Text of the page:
The following description and drawing is from the journal 'Baileya. A quarterly journal of Horticultural Taxonomy' 1976.
"Fruits cylindric, slightly curved, abruptly beaked at apex and abruptly narrowed at base, 5-8 cm long, 1.0-1.3 cm thick at broadest part, green to yellow at full maturity, 3-5-celled, each cell usually containing 5 seeds."

"Fruits with strong odor of limes when crushed." 

"Branchlets when young are minutely pubescent and angular"
Department of Forests, Brown River.
Shrub to 1.5m; leaves tiny; slender, spiny twigs; fruit 1.3cm X 6.35cm, yellow at maturity. Wild.
Type Specimen
From the Australian Virtual Herbarium, the blue dots on the map show collection locations of Citrus wintersii.

Potted plants labelled as 'Microcitrus papuana' have been quite widely distributed in Europe. These originate from Italy, having been introduced by the Italian citrus research centre in Acireale. Propagation material was sent to there from the Florida Department of Agriculture in Winter Haven in 1989, having been provided by the original collector H.F.Winters.
Courtesy of the U.S. National Arboretum Herbarium (NA).
Until 1960 there was only one native species of Microcitrus known in Papua New Guinea. This was Microcitrus warburgiana, closely related to the Australian species Microcitrus austalasica and Microcitrus australis.
All these have now been botanically returned to the true citrus group and are re-named Citrus warburgiana, Citrus australasica (finger lime) and Citrus australis (round lime).
However, samples from a different species had been collected in Papua New Guinea on several occasions in the 1960's, but it was only in 1970 that a full botanical description was made by the collector H.F. Winters. At first this species was named Microcitrus papuana, but David Mabberley of the Royal Botanic Gardens in Sydney, later re-classified it as Citrus wintersii in honour of its collector.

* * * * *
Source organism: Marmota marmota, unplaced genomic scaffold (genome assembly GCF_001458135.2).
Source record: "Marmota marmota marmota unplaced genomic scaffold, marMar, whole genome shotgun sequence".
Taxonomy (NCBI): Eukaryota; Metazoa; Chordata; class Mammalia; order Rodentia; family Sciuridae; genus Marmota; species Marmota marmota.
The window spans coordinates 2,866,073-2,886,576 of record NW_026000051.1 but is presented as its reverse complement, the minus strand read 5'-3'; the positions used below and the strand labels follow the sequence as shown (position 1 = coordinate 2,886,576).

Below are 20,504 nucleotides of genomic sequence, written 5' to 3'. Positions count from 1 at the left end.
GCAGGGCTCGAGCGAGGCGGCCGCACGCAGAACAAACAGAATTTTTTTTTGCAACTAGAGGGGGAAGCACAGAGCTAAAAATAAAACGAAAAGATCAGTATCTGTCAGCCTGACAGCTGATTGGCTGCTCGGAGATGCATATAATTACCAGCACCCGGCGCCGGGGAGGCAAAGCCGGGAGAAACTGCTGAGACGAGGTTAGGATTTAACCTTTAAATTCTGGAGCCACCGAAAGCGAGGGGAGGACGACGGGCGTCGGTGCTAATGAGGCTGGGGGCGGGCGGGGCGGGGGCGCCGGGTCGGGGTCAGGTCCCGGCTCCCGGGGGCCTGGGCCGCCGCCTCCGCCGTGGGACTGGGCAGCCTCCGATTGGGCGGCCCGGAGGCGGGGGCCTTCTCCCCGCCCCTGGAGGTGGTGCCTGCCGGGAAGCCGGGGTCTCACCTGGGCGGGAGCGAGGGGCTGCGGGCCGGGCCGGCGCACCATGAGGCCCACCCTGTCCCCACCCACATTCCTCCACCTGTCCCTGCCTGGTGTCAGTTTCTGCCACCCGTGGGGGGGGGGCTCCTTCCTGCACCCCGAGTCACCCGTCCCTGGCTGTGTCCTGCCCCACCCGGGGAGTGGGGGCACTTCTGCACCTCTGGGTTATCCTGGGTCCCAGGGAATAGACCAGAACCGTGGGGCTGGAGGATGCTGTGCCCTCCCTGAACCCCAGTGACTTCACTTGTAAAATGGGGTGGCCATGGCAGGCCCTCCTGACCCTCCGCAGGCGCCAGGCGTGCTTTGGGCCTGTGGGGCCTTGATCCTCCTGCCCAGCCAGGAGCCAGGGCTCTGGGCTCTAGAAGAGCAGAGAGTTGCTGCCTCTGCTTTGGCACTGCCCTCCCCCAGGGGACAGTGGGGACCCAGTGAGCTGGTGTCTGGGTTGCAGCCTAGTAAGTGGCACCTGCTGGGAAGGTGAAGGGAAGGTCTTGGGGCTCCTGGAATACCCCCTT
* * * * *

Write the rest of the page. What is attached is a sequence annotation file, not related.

"A curious citrus-like shrub, 1m - 2.4m tall, growing naturally in the transition area between eucalyptus savanna and tropical rain forest at the Forestry Station, Brown River, Central District, Papua New Guinea."
"Leaves very variable on individual plants. 15mm to 28mm long, 2mm to 6mm wide, medium to dark green."
In 2014, the intrepid citrus plant collector Sylvain Jousse found Citrus papuana in the Port Moresby area. The plant, leaves and fruits clearly fit the botanical description shown above.

Herbarium specimens from early Papua New Guinea collections are in Canberra, Australia and Washington, USA. The first four pictures below are details from the Canberra Herbarium collections. The last two are from the U.S. National Arboretum Herbarium, and high definition copies of these are available to study by selecting the small images. Texts are copied from the herbarium sheets. Colours are not true to the living plant.    All pictures reproduced with permission.
Shrub in undergrowth of rainforest, up to 5 feet high. Leaves dark green. Flowers pale yellow. Fruits dark green.  Brown River, Central District, Papua.
I mile SW. of Edebu, Brown River
Eucalypt-savanna remnant on top of hill.
Spiny low shrub, up to 0.5m tall.
(Only one bud found).
Brown River forestry area, c. 22 miles N. of Port Moresby. Inside margin of gully rainforest adjacent to Eucalypt savannah. Alt c. 120 feet.